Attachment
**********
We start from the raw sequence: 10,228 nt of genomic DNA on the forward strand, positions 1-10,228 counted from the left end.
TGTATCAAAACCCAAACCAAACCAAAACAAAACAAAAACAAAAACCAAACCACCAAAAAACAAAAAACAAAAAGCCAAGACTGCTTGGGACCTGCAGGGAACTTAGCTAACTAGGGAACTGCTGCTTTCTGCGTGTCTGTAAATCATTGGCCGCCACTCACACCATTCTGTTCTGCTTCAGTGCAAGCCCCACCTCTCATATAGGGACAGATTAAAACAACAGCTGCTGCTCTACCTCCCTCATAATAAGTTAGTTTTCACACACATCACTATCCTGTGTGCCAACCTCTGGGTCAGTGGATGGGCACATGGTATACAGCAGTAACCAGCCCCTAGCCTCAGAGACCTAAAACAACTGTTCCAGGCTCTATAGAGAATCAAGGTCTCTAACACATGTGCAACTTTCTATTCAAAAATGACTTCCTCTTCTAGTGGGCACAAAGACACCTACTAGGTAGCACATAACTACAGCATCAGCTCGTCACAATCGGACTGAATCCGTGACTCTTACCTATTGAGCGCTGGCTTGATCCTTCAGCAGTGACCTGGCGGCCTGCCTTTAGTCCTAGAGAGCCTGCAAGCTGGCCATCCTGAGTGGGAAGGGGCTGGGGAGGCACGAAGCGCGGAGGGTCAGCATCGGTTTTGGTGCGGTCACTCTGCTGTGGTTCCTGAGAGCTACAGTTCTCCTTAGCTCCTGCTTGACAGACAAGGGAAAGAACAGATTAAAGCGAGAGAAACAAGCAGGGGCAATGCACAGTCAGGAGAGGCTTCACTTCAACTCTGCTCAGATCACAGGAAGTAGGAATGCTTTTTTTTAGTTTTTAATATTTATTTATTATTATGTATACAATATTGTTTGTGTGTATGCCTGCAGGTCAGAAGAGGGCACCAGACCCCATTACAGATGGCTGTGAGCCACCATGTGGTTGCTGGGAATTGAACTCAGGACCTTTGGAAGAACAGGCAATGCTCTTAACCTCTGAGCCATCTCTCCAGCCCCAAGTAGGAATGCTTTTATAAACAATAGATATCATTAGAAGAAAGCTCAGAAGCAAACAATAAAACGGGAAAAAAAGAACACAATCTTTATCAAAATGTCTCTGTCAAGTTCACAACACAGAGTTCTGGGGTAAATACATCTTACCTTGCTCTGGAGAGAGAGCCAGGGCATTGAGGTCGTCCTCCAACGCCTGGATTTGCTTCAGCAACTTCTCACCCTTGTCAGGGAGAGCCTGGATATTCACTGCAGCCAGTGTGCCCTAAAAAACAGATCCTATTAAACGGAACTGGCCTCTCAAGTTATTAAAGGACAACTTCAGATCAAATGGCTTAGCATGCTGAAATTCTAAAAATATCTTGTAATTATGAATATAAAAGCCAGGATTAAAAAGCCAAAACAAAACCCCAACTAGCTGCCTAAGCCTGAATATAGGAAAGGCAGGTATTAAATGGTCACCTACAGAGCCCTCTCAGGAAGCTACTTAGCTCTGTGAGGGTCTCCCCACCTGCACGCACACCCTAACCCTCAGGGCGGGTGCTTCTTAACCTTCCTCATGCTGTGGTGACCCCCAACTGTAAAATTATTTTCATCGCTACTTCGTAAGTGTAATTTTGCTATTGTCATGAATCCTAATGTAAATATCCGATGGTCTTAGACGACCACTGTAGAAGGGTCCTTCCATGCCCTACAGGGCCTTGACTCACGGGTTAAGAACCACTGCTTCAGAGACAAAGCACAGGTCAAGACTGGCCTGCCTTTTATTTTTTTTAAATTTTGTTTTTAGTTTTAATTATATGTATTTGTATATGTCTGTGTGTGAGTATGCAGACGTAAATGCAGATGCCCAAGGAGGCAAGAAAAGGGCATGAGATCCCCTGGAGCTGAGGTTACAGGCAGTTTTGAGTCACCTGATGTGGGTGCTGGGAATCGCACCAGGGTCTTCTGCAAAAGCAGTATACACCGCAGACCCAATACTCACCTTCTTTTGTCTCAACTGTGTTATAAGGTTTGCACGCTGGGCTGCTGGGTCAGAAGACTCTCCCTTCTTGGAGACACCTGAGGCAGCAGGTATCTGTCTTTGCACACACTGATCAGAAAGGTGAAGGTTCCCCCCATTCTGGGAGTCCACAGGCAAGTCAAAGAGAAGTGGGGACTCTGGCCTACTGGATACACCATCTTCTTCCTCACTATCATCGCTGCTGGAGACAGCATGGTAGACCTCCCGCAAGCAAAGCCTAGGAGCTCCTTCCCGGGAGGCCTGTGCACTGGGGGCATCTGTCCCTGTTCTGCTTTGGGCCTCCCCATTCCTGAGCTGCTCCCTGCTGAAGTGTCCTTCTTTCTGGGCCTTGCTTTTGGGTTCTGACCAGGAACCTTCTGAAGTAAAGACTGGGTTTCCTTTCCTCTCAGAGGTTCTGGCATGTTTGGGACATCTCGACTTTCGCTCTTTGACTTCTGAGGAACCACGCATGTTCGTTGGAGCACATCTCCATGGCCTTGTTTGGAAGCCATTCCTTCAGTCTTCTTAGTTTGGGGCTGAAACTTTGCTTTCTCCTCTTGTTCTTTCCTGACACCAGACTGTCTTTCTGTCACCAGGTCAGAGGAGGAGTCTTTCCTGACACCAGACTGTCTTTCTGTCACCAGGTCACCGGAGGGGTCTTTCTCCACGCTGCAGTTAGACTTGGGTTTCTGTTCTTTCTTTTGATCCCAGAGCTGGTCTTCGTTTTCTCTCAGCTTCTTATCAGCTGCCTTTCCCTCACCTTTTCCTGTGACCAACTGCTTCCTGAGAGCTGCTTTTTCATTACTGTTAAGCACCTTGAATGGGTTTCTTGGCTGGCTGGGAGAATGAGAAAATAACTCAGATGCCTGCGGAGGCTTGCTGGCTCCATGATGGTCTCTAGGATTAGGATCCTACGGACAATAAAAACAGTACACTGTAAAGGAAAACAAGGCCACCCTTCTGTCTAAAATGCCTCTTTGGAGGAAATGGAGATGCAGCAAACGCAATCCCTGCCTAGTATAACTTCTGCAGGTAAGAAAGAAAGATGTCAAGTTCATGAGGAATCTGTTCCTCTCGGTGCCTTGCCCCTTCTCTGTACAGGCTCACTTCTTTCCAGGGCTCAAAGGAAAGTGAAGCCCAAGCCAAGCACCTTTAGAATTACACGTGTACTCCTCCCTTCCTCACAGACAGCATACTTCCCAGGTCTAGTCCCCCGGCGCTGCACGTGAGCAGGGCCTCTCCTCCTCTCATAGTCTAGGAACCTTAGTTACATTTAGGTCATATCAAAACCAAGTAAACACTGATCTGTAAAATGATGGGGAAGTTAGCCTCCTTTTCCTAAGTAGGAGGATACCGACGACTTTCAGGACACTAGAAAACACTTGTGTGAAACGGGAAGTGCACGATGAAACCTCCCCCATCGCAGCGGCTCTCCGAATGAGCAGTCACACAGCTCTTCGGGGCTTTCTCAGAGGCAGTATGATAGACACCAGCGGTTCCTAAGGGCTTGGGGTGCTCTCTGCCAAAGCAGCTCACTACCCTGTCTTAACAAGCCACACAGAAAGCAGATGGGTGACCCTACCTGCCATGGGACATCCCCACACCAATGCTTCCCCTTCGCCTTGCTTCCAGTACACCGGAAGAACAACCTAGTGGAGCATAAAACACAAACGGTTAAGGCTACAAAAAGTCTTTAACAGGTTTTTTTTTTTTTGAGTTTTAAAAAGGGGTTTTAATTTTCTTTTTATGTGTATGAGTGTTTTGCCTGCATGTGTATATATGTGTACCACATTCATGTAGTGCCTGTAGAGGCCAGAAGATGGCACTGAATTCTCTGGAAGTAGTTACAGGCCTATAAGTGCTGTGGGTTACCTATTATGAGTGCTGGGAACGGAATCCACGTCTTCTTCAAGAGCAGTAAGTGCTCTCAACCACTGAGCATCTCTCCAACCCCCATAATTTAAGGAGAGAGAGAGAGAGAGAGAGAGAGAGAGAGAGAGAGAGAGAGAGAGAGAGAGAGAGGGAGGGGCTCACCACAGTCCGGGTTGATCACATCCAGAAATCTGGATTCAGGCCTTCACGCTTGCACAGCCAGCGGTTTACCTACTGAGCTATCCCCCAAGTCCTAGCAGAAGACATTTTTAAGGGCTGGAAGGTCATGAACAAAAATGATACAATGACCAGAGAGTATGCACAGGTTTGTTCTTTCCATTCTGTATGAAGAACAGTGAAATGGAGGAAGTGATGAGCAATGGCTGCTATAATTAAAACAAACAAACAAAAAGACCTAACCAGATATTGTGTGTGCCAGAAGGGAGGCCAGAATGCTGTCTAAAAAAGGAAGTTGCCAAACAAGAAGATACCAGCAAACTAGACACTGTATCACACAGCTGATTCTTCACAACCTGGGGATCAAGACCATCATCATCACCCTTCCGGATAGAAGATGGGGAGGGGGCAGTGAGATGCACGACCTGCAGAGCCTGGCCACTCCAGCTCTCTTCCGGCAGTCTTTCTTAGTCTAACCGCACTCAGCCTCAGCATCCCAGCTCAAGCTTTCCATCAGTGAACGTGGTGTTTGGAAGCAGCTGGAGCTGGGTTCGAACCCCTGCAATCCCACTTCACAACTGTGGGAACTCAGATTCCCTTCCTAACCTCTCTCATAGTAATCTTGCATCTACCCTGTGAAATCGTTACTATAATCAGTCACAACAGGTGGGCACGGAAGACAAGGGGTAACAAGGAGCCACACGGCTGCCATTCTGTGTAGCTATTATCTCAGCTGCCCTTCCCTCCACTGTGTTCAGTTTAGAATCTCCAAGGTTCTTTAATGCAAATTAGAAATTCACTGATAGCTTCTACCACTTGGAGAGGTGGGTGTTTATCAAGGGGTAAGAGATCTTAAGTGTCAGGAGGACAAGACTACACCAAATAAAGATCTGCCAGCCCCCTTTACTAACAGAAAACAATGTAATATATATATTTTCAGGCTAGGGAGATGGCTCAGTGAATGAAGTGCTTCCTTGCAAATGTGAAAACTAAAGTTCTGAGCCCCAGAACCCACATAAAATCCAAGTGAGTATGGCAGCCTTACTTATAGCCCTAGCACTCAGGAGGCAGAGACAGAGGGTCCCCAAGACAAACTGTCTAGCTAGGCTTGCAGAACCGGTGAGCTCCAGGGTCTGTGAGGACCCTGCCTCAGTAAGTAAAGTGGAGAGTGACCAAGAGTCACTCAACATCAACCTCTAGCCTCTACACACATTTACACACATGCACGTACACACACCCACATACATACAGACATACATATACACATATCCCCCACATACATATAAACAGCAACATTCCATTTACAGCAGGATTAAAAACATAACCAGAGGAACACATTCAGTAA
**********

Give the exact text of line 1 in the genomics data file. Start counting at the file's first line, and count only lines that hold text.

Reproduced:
We start from the raw sequence: 10,228 nt of genomic DNA on the forward strand, positions 1-10,228 counted from the left end.